Are Women Obliged to Cover Their Heads in Church?

Q: In a Catholic magazine I frequently see advertisements for chapel veils. The ad always says, "canon 1262 is still in force." I guess that this canon says that women must wear chapel veils. Is this true? Are all women still required to wear chapel veils in Church? If we are, how come nobody ever mentions this? I'm sure many women would wear them if they knew they were supposed to. — Marianne

A: There is much misunderstanding about this question these days, especially in more traditionalist Catholic circles. Let's look first at which law is the current law. Then we'll take a look at what the current law actually says about women covering their heads in church, and finally, we'll examine several possible reasons for the confusion.

The Code of Canon Law which is in force today was promulgated by Pope John Paul II in 1983. It was the result of long years of hard work by canonists who were instructed to reorganize the Church's laws in light of Vatican II documents.

The 1983 code abrogated (i.e., replaced) the 1917 Code of Canon Law, which had been promulgated by Pope Benedict XV. Canon 6.1 n.1 of the 1983 Code specifically states that the entire 1917 Code of Canon Law is abrogated by the new one.

Much of the Church's law actually remained the same, although it was largely reorganized. A significant number of canons, however, were removed entirely. The entire code revision process was guided by the principle of subsidiarity, which holds that if a matter can be handled by a lower authority — a diocesan bishop or a parish pastor, for example — then it should not be addressed by a higher authority. In other words, the new Code of Canon Law was arranged with the deliberate goal of avoiding micromanagement by Rome!

The canon 1262 which this advertisement cites is from the 1917 code. For the record, the complete text of the canon was as follows:

1262.1 Conformable to ancient discipline, it is desirable that the women be separated from the men in church.

1262.2 Men are to assist at sacred functions, whether in the church or outside of it, with their heads uncovered, unless a reasonable national custom or special circumstances justify a departure from this rule.  Women, however, should cover their heads and be dressed modestly, particularly when they approach the Lord's table. [My translation.]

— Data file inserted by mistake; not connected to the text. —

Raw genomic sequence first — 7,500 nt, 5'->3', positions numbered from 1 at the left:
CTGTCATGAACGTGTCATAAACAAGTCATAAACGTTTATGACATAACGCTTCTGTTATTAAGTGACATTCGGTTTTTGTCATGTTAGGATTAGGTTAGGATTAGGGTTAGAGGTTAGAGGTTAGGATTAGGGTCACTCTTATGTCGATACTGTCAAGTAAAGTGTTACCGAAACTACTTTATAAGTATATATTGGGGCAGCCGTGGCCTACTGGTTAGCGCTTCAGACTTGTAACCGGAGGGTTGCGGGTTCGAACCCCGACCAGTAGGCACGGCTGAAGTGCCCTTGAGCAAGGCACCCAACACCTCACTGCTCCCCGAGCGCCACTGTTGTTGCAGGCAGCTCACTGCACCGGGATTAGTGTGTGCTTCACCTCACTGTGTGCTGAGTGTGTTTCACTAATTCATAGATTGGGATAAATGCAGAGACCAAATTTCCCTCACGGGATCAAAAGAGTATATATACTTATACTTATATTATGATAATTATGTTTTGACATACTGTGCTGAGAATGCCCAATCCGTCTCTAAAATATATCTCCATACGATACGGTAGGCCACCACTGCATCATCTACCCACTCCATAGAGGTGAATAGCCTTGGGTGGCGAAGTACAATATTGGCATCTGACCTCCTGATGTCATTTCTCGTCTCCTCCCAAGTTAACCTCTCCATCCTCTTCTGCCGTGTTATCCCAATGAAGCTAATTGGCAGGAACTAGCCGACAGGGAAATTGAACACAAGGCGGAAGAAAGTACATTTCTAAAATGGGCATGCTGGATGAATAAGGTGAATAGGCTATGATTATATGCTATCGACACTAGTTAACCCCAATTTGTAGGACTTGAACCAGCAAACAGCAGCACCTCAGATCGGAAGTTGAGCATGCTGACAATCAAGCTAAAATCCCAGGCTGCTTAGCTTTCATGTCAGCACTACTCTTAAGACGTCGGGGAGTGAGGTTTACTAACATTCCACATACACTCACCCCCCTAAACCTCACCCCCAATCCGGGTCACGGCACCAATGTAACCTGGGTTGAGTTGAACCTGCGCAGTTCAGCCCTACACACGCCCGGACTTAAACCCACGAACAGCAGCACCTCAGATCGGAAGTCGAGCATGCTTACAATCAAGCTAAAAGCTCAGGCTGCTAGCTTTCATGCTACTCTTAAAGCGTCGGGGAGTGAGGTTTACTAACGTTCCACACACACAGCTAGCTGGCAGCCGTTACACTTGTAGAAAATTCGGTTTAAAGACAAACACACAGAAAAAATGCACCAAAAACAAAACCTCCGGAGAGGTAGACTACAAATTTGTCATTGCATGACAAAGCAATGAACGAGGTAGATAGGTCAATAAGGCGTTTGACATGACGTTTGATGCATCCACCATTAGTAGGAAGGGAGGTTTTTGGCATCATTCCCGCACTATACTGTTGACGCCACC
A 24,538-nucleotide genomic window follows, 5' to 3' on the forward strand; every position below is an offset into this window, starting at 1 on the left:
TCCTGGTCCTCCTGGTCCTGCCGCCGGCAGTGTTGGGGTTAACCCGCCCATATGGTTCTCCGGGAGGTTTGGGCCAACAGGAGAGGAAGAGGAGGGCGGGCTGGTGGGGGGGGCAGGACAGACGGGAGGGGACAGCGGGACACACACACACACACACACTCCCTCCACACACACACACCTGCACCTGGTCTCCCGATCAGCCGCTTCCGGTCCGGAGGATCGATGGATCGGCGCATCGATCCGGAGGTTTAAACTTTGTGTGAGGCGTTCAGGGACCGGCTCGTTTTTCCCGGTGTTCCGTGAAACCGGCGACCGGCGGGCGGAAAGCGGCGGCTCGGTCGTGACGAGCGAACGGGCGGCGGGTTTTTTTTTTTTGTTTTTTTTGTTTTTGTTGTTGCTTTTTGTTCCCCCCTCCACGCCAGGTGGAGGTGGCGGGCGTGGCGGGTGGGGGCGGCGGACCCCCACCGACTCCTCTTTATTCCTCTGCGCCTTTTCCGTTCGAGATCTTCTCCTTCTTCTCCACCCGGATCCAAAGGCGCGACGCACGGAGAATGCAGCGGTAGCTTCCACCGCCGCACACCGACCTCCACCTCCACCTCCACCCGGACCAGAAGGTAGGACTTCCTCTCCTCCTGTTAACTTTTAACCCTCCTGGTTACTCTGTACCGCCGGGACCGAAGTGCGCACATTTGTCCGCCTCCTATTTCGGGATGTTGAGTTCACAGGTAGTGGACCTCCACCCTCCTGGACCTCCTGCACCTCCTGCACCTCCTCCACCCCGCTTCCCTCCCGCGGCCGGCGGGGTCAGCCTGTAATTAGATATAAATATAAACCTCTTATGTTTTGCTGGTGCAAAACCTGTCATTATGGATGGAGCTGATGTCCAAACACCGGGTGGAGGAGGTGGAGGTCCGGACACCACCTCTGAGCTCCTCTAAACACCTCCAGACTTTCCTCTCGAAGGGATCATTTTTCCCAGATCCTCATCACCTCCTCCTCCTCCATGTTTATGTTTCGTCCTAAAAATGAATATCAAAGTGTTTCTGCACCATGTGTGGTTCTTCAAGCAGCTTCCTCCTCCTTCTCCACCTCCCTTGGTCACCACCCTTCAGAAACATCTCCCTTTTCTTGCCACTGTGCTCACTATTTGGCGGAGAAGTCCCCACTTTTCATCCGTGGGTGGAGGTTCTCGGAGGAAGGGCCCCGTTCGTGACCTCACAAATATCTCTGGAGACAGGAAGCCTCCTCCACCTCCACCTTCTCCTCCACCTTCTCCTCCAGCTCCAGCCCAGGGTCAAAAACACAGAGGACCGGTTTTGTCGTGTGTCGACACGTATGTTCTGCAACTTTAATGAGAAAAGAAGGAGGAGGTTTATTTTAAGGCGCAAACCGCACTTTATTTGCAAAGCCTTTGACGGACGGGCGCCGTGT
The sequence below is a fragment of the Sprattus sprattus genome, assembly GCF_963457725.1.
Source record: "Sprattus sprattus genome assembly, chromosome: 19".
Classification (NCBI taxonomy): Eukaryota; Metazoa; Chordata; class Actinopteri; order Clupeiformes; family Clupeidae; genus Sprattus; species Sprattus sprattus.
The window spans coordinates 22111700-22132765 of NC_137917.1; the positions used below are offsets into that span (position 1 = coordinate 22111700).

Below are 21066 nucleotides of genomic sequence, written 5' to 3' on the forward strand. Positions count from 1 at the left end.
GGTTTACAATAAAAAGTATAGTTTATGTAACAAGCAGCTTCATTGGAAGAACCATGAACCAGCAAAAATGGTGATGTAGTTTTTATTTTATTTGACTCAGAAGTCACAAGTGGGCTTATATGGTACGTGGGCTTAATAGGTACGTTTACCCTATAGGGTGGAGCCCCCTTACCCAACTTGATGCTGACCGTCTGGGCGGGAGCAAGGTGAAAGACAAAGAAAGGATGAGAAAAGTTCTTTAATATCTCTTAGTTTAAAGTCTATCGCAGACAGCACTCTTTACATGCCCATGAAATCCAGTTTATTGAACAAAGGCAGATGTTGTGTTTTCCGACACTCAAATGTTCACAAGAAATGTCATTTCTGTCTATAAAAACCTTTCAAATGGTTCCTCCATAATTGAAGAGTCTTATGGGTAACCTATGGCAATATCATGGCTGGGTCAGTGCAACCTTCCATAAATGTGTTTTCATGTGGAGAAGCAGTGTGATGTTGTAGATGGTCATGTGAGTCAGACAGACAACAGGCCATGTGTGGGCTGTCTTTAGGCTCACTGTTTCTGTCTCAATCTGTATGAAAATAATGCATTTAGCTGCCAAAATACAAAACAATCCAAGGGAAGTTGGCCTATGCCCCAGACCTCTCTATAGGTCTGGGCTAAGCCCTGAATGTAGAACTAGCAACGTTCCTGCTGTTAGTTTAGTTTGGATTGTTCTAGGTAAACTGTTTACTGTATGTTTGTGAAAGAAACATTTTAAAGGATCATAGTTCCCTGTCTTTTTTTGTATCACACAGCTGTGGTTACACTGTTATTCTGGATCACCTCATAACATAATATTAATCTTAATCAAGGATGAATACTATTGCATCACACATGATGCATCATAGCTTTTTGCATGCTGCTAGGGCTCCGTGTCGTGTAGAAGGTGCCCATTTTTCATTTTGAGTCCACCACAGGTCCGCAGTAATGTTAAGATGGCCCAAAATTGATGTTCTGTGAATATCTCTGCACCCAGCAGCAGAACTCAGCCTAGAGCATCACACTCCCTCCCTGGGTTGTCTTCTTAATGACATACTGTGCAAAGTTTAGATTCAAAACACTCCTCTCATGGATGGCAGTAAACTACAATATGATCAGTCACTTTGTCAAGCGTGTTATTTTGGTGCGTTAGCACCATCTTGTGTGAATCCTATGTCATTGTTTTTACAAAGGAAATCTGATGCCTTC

There is no equivalent canon in the 1983 code. Current law is, therefore, silent on the issue of women covering their heads in church.

And considering the principle of subsidiarity, this should not be surprising. It is easy for us Americans to forget that the Church's laws are not intended only for the Western world. They govern all Catholics, from Milan to Mumbai, from Seoul to Seville, from Atlanta to Accra. Obviously there can be vast and radical cultural differences between Catholics worshipping in, say, an obscure African village, and those attending Mass in the great cathedrals of France — yet all are equally bound by the same canon law as Catholics. Accordingly, through her Supreme Legislator, the Pope, the Church has declined to require all Catholic women to cover their heads while in church. It may, after all, be an inappropriate or unreasonable request in some cultures. (Note that the old canon 1262.2 makes a passing reference to this fact.) That does not mean, of course, that women may not wear chapel veils if they wish.

Why, then, do so many conservative Catholics continue to insist that the law still holds? I know nothing about the particular advertisers to whom you refer, so cannot speak to their motives. It is entirely possible that they err in completely good faith, unaware of the change in the law. After all, how many Catholics are really aware that the Church was given a new Code of Canon Law during the pontificate of John Paul II?